The future of north-south cooperation
|Title:||The future of north-south cooperation||Authors:||Ahern, Bertie||Permanent link:||http://hdl.handle.net/10197/2365||Date:||2005||Abstract:||This paper emphasises the central role of the Good Friday Agreement as the continuing blueprint for future political developments. The North-South bodies established under its auspices have worked quietly but efficiently for the good of all, North and South. Both parts of the island contribute to the work of the bodies, and both parts gain from it. The work of the bodies is complemented by other initiatives in North-South cooperation. Indeed, long-term economic planning implies the need to consider the whole island for purposes of infrastructural planning. There have been difficulties in the political process, but the common ground achieved by parties as diverse as the Democratic Unionist Party and Sinn Féin is more remarkable than the set of issues that divides them, and suggests a potential for positive political development in the longer term.||Funding Details:||Not applicable||Type of material:||Working Paper||Publisher:||University College Dublin. Institute for British-Irish Studies||Copyright (published version):||The author, 2005||Keywords:||Northern Ireland;Cooperation;Sinn Féin;DUP||Subject LCSH:||Intergovernmental cooperation--Ireland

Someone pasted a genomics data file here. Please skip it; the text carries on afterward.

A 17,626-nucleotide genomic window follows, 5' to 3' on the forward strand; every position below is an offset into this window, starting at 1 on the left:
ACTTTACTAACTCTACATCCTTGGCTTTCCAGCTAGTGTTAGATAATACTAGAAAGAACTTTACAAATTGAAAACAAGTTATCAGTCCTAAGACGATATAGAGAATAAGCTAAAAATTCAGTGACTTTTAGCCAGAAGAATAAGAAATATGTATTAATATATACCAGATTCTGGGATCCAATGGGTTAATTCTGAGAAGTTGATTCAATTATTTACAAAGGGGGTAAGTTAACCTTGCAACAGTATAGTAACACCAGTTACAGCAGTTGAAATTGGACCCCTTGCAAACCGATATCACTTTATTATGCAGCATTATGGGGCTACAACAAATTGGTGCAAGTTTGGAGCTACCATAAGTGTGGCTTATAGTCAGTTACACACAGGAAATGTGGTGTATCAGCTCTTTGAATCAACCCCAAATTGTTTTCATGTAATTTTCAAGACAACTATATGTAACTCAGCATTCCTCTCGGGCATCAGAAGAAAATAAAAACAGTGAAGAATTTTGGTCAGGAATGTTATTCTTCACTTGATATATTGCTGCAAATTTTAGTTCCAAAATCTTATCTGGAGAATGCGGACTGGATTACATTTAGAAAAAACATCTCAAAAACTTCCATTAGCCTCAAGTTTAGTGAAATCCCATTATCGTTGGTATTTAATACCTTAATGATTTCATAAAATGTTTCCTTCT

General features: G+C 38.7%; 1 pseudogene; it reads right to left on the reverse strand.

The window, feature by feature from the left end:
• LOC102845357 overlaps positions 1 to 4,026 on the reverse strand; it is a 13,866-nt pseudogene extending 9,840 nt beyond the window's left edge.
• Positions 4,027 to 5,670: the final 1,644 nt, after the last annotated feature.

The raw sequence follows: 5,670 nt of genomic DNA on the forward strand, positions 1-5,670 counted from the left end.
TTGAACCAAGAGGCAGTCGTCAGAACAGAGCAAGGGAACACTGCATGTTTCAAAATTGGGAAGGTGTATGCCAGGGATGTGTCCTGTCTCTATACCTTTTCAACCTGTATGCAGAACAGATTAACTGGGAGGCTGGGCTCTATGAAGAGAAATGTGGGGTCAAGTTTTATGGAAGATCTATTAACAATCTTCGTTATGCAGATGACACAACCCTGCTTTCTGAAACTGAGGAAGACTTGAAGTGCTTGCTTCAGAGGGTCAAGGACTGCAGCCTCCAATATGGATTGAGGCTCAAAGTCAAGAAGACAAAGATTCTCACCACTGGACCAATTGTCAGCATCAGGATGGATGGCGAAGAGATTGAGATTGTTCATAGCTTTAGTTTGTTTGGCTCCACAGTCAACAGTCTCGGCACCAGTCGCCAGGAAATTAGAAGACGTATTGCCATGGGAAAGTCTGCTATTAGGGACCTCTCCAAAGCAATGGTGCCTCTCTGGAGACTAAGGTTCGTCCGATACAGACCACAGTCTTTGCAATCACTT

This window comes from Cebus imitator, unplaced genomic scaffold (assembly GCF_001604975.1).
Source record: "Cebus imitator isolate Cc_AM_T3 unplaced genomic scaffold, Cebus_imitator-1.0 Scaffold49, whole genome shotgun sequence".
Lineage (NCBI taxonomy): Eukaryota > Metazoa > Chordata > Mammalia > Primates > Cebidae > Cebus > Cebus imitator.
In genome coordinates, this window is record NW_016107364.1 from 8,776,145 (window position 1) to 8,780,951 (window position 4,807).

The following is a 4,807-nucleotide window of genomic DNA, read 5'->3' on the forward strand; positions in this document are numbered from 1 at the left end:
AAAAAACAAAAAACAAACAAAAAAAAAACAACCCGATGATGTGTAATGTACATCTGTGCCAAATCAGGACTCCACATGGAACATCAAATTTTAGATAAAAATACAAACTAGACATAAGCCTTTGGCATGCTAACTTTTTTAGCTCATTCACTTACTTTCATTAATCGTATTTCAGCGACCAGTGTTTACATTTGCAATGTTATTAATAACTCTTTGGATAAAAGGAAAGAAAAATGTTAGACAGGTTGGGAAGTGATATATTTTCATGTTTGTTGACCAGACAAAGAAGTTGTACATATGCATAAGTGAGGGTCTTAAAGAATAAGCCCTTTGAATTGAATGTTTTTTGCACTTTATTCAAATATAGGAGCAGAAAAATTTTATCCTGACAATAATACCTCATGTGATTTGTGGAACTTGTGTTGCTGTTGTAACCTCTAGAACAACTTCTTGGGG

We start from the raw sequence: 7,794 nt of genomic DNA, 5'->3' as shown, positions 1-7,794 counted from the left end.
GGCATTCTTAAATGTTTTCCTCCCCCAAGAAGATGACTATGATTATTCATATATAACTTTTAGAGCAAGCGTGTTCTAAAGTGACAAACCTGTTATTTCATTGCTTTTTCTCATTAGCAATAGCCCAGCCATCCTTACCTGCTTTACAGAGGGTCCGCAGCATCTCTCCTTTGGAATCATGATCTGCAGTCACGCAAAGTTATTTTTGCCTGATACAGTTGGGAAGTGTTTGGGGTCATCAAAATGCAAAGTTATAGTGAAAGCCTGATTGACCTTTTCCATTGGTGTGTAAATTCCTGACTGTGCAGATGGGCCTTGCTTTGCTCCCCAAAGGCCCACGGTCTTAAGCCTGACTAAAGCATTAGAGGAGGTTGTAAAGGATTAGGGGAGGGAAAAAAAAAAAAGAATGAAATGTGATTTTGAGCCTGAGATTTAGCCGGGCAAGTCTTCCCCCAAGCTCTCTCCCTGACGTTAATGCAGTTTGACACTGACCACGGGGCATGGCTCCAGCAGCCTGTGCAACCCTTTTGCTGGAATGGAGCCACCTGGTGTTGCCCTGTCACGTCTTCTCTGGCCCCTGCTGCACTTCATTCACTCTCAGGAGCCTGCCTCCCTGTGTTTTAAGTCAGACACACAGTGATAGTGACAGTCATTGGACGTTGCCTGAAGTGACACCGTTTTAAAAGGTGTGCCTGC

Intergovernmental cooperation--Northern Ireland
|Language:||en||Status of Item:||Peer reviewed||Conference Details:||Presented at 'Implementing the agreement: the North-South bodies five years on. Institute for British-Irish studies, University College Dublin, 27 May, 2005|
|Appears in Collections:||Institute for British-Irish Studies (IBIS) Working Papers and Policy Papers|
Show full item record
Page view(s) 50116
This item is available under the Attribution-NonCommercial-NoDerivs 3.0 Ireland. No item may be reproduced for commercial purposes. For other possible restrictions on use please refer to the publisher's URL where this is made available, or to notes contained in the item itself. Other terms may apply.